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Immigration Order: Who It Helped, Who It Didn't

On Friday President Barack Obama signed executive order that could defer deportation for up to 5 million people who are in the country illegally.

He made the announcement at a stop at Del Sol High School in Las Vegas.

Las Vegas resident Maria Espinosa, who has lived in the US illegally for nearly 25 years, was at Friday's rally. Espinosa’s youngest daughter is a US citizen, which means she will qualify for protection under the president’s order.

She says she was happy when he announced he had signed the order, because at that point she knew she had some kind of protection from immigration officials.

“We still didn’t have protection until the president put it in the order,” Espinosa said.

She expects more immigrants, like herself, to get involved with politics because of the order and controversy it has sparked.

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She says she understands undocumented workers broke the law when they entered the country, but people have to understand they did it for a better life.

“We just came here to bring opportunity to our kids. We’re here to work hard and pay taxes,” Espinosa said.

Jose Pulido’s parents cannot qualify for protection. The UNLV student is a so-called Dreamer, a term that refers to people who were brought to the US illegally when they were young, in Pulido’s case he was just 6 years old.

Under an executive order signed by President Obama two years ago, Pulido applied for deferred action status, which protects him from deportation.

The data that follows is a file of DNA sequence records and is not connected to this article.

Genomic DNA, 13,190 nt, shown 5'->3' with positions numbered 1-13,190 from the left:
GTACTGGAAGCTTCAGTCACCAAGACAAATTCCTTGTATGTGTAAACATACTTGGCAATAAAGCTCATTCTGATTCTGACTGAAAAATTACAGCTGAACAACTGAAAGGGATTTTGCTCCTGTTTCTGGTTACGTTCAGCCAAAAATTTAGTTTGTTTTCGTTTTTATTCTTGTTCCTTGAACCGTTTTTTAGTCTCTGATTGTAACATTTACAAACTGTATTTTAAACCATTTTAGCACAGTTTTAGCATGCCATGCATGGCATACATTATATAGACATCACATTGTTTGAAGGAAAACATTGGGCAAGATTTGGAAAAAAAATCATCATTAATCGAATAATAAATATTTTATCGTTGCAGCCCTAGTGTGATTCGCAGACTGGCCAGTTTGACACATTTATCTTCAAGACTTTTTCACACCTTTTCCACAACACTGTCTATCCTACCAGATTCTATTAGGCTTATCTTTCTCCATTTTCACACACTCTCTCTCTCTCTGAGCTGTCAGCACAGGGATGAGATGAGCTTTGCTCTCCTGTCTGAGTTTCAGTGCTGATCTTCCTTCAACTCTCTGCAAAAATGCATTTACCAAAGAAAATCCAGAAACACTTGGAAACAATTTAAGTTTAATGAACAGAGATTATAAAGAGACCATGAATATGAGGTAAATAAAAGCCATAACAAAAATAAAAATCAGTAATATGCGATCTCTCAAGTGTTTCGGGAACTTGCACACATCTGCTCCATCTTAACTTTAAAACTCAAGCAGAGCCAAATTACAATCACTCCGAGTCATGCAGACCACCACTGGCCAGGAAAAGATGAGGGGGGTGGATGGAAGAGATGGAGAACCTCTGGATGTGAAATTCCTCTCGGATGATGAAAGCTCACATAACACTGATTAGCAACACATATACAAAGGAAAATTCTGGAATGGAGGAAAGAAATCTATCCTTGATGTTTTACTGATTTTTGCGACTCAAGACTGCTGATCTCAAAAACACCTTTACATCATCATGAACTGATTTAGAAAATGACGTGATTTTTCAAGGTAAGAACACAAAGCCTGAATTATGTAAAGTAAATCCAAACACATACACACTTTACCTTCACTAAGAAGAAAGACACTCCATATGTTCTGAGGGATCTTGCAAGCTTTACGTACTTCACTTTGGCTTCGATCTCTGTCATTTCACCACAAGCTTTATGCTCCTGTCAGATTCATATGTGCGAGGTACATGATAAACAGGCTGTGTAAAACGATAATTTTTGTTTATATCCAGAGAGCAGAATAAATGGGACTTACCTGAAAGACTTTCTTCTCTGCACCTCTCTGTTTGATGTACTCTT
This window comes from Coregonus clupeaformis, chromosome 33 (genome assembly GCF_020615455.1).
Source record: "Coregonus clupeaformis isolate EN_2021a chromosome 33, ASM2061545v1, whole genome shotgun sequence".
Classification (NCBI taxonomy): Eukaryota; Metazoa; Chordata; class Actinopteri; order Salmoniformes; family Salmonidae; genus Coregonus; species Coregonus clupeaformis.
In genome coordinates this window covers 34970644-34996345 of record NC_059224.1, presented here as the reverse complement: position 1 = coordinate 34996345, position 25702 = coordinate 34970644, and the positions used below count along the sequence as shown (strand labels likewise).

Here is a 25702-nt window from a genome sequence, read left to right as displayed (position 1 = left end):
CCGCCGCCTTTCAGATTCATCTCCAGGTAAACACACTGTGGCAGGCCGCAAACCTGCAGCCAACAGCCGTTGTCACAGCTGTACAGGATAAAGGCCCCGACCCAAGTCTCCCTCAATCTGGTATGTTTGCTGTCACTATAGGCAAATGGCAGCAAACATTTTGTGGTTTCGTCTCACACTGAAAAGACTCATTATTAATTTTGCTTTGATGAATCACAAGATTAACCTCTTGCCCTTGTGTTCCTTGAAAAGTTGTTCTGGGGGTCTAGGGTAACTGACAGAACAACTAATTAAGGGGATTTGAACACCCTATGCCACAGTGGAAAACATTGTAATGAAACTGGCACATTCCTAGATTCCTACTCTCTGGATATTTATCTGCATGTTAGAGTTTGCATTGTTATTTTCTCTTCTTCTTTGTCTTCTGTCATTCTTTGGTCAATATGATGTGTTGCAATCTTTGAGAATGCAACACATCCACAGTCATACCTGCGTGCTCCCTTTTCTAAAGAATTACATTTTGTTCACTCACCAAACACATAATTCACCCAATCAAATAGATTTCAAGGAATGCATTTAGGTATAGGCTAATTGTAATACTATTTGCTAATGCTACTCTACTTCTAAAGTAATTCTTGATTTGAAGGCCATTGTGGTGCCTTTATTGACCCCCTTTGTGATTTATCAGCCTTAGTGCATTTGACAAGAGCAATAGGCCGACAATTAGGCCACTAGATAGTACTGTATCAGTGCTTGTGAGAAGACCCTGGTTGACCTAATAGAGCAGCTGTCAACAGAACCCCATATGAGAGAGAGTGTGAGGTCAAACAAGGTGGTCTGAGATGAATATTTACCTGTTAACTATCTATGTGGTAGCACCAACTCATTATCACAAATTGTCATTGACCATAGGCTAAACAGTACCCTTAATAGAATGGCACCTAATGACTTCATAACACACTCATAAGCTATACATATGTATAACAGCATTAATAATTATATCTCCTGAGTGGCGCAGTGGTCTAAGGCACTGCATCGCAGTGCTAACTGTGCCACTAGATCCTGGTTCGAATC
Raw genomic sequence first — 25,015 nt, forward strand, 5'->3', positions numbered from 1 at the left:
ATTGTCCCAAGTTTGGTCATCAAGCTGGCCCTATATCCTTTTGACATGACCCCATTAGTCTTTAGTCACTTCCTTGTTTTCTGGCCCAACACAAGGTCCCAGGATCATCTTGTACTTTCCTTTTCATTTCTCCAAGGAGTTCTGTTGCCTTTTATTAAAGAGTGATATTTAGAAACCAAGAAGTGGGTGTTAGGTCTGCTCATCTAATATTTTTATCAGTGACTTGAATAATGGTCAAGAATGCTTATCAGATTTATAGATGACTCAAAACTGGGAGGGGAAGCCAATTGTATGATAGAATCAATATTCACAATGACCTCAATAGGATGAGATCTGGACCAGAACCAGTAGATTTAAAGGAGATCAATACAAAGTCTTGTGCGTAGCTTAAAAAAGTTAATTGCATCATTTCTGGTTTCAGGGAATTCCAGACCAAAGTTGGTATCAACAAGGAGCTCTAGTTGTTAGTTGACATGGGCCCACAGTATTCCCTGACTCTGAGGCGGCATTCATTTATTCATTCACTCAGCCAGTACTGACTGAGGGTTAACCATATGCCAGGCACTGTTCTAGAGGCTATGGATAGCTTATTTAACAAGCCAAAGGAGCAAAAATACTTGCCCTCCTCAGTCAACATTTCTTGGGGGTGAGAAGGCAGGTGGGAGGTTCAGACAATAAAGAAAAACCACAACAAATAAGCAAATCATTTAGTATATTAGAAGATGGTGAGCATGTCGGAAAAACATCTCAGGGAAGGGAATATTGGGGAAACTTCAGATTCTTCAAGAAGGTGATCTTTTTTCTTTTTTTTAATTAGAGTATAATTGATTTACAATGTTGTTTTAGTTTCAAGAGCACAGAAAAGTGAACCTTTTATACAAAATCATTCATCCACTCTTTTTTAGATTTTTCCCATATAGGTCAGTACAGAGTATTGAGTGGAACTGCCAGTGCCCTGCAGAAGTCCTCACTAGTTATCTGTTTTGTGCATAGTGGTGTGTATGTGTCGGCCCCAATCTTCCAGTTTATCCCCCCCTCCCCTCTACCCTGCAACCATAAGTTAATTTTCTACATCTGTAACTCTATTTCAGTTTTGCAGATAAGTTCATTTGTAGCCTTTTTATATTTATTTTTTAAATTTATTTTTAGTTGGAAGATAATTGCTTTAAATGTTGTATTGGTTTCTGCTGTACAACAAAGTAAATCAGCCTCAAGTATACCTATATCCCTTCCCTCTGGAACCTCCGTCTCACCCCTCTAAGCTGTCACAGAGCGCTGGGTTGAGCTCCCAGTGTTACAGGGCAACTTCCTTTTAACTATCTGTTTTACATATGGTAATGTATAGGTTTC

Pulido was disappointed that people like his parents could not get protection from the president’s latest order. He said that his parents have contributed a lot to the country but all that hard work is for nothing, if nothing is done from them.

“They should have legal standing,” Pulido said.

He said he understands the view that his family should not get that standing because they broke the law. However, he said they not here to keep breaking the law.

“They’re not coming to be criminals. They’re coming here to work hard and to succeed,” Pulido said.

Immigration attorney Arlene Rivera says there are steps people looking to be covered by the president’s action must take and not every person in this country illegally is covered.

“Felonies are automatic disqualifiers,” Rivera said.

She says the order does not protect dangerous people or people who have three or more significant misdemeanors. It also does not apply to people who have recently arrived. In fact, to qualify she says people have to have been in the country on the day the president made the announcement.

However, Immigration and Customs Enforcement have discretion on how the order is implemented, Rivera said.

“If you fall within the four corners of the new policy, you should not be removed,” she said. 


Maria Espinosa, protected under the president's executive action

Jose Pulido, Dreamer, 

Arlene Rivera, immigration attorney

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